There is also an idea that millennials can begin investing with a very small amount of money. In some cases, I have seen firms advertising that you can start with as little as $500 or $1000. I would certainly encourage any young person to begin saving, but a diversified portfolio of securities on a robo platform is not where you should begin.
If you were to take a reputable course in financial planning one of the first lessons that you will learn is about something called the investment pyramid. If you Google “investment pyramid,” you will find that there are many versions of it but that all are variations on the same basic theme; save first, invest later.
An investment pyramid starts with the idea that before you invest your first dollar you should have some cash in savings. The standard has always been enough to cover 6 months of living expenses in case you find yourself unemployed because the company downsized or you cannot work due to an accident or illness.
The idea behind any investment pyramid is that you build a sound base for your portfolio of safer, income producing investments, usually bonds, before you buy anything else. The interest from the bonds, together with your annual contributions, will help the portfolio grow. After you have built a sound foundation you can move up to the next layer of the pyramid.
The second tier of the pyramid also contains income producing investments, usually dividend paying stocks and REITs. At this point the idea is to have a steady income stream from everything in which you invest. In many cases, the companies in which you invest will have dividend re-investment programs that will allow you to accumulate additional shares without paying commissions.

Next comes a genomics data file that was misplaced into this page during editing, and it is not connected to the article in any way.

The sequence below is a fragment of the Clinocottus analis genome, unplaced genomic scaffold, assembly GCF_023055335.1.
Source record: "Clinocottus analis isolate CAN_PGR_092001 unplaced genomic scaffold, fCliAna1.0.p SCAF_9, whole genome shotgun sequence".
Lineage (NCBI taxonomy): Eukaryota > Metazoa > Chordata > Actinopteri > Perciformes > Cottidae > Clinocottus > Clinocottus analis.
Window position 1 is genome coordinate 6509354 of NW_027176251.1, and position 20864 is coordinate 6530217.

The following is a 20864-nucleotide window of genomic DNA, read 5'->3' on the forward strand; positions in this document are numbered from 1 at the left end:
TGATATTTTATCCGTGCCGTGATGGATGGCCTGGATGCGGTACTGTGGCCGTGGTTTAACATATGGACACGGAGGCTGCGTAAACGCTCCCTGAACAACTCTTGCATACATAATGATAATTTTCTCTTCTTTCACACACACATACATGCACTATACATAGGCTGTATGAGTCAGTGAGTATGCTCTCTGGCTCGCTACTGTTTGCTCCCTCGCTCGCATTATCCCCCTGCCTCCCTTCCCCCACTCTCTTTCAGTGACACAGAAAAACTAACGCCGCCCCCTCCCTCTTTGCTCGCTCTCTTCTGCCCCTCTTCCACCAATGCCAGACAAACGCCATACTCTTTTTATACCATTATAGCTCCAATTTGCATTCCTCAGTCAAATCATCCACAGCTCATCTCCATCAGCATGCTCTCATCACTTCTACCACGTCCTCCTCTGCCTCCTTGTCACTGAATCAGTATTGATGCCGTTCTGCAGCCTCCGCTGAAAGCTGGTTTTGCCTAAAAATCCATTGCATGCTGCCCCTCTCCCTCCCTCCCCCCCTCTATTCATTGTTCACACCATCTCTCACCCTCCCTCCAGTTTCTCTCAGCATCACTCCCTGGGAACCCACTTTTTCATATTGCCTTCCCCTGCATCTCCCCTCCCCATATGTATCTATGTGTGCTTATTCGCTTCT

As you move into stocks you should diversify your portfolio into different sectors, some energy stocks; some pharmaceutical companies; some transportation companies. It matters less if all the companies pay dividends. In years when one company’s share price is down, the dividend re-investment program will purchase more shares at the lower price. Over time, this will have the effect of lowering the average price per share that you paid and increase the overall dividend yield of the portfolio.
Once you have a solid base and a second tier both of which produce income that will continue to add value to your portfolio, you can add a third tier of growth stocks and a smaller top tier of more speculative investments. Do not take risks with your money unless and until you have taken care of the business of building a portfolio that will take care of you after you retire.
Let us say that you are fortunate enough to put away $50 -$75 thousand by the time that you are 35 years old. Using an investment pyramid you will likely hold only cash and bonds. If you use a robo investor platform you are likely to hold mostly stocks which may be worth more or less than the money that you actually put into the account. This is a lot like the story of the tortoise and the hare; the tortoise usually wins over the long term.
The counter argument, and you will find it everywhere, is that stocks will potentially give you more bang for your buck. Smart people will tell you that you will be sorry if you fail to invest in the next Amazon when it comes along. If you can spot the next Amazon and the one after that and so on, you do not need advice from me.
The importance is that you realize that if you use a robo platform they are more likely than not going to steer you into stocks. If you use the investment pyramid model, you are going to start out with bonds and stay with bonds for a while. Its apples and oranges.